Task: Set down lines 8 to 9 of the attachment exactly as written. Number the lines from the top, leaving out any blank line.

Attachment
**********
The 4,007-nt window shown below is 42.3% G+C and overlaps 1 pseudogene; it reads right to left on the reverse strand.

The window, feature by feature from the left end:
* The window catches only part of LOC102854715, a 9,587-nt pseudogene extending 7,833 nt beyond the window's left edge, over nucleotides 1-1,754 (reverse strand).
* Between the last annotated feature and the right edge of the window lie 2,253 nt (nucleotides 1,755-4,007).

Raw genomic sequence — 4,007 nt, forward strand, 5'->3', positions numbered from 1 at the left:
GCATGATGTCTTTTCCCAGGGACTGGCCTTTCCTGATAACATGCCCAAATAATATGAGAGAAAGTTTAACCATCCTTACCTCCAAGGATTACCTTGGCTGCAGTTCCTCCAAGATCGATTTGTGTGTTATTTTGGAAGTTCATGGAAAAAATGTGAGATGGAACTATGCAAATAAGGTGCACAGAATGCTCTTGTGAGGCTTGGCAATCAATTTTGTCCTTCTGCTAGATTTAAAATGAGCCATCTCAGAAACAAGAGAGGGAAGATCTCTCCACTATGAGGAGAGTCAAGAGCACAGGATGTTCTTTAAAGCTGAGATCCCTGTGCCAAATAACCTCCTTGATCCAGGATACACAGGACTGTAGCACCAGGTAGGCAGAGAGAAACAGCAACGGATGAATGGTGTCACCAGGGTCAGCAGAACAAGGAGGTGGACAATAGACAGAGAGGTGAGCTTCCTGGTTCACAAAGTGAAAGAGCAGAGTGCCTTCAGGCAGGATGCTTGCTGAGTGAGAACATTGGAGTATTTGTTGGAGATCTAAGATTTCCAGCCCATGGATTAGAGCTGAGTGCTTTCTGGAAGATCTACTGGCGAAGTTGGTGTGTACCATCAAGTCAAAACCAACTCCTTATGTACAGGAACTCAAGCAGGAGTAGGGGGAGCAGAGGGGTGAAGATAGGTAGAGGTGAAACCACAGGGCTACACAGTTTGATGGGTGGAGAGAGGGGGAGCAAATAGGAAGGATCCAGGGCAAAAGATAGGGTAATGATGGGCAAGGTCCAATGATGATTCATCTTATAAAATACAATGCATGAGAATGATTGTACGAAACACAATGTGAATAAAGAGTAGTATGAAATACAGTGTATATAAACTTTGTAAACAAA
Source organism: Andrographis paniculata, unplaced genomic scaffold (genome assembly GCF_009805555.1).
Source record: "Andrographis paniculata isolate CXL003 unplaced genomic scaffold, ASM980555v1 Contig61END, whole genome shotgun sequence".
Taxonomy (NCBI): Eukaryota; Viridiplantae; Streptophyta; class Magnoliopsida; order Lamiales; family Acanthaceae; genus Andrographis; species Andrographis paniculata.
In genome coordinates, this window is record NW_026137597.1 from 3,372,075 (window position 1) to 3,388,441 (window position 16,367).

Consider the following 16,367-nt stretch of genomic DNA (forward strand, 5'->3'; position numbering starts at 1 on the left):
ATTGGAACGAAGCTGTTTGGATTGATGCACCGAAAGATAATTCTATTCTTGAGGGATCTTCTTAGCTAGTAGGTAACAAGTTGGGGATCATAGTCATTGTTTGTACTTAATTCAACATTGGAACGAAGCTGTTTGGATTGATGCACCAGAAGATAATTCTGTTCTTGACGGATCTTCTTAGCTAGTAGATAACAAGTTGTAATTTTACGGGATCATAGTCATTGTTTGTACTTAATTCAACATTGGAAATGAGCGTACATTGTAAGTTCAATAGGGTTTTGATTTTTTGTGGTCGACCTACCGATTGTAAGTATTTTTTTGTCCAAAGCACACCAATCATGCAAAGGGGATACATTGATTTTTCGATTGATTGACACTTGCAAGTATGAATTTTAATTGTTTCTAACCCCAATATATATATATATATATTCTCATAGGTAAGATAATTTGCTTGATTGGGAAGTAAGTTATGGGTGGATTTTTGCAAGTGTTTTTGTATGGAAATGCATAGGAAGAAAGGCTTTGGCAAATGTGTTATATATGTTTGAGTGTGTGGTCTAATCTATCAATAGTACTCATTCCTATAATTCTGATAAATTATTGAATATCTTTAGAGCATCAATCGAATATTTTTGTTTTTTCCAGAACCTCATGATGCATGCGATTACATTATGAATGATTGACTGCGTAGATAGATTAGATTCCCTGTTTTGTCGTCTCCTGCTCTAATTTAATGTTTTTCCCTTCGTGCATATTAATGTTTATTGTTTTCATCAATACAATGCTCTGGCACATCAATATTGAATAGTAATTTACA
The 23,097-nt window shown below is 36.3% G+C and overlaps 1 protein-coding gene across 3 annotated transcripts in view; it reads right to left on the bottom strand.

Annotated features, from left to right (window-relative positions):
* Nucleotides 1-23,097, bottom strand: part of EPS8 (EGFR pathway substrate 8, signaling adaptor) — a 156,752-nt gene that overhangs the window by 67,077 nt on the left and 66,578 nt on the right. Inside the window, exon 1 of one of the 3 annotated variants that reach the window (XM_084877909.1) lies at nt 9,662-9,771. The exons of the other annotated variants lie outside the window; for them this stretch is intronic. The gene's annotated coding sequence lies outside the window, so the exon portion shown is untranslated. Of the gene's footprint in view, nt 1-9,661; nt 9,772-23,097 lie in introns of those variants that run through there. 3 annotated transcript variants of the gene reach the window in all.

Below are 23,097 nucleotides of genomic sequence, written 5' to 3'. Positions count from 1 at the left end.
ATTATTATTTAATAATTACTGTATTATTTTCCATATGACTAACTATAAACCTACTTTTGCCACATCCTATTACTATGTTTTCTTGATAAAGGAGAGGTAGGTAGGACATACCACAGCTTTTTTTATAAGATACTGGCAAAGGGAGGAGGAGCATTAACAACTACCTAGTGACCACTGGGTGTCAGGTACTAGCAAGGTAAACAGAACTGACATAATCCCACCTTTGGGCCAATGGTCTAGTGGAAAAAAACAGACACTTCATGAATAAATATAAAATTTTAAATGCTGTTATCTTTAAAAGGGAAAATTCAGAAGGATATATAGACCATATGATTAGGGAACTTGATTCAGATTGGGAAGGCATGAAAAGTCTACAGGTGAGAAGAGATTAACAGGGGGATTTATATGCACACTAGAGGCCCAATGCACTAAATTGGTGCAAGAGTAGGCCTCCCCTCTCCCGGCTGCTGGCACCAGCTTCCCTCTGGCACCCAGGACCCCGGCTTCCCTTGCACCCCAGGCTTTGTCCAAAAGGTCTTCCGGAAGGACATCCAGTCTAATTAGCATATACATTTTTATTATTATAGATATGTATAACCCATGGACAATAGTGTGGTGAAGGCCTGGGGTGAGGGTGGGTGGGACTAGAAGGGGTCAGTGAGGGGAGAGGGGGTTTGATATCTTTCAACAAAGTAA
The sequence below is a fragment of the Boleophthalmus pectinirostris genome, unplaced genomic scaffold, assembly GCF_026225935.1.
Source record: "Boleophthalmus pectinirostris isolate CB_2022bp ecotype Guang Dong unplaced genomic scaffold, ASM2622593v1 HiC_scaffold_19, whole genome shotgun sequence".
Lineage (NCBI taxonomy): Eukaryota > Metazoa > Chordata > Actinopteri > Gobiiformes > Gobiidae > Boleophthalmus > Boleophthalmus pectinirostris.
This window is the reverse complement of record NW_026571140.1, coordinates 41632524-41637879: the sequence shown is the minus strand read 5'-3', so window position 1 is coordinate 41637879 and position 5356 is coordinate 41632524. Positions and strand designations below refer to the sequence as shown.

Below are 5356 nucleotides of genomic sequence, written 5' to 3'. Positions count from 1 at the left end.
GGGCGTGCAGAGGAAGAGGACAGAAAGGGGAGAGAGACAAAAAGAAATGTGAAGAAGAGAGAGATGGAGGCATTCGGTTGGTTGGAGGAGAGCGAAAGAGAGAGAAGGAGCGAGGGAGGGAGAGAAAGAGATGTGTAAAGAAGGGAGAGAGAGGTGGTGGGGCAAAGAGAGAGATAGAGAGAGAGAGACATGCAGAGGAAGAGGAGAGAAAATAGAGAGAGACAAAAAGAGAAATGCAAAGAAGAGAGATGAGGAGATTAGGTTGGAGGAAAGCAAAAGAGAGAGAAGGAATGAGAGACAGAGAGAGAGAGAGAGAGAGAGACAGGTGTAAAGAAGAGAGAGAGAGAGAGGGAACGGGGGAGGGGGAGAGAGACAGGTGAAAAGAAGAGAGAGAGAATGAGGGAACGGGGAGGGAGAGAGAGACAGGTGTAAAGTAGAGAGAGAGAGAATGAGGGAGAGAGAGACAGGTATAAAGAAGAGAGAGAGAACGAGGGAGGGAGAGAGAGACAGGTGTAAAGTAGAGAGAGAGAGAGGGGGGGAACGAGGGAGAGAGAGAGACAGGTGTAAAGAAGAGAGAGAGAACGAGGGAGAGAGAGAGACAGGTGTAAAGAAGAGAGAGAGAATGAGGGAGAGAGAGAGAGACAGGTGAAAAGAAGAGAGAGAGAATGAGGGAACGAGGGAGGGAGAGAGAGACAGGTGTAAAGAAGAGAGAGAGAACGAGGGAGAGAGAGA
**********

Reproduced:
Source record: "Andrographis paniculata isolate CXL003 unplaced genomic scaffold, ASM980555v1 Contig61END, whole genome shotgun sequence".
Taxonomy (NCBI): Eukaryota; Viridiplantae; Streptophyta; class Magnoliopsida; order Lamiales; family Acanthaceae; genus Andrographis; species Andrographis paniculata.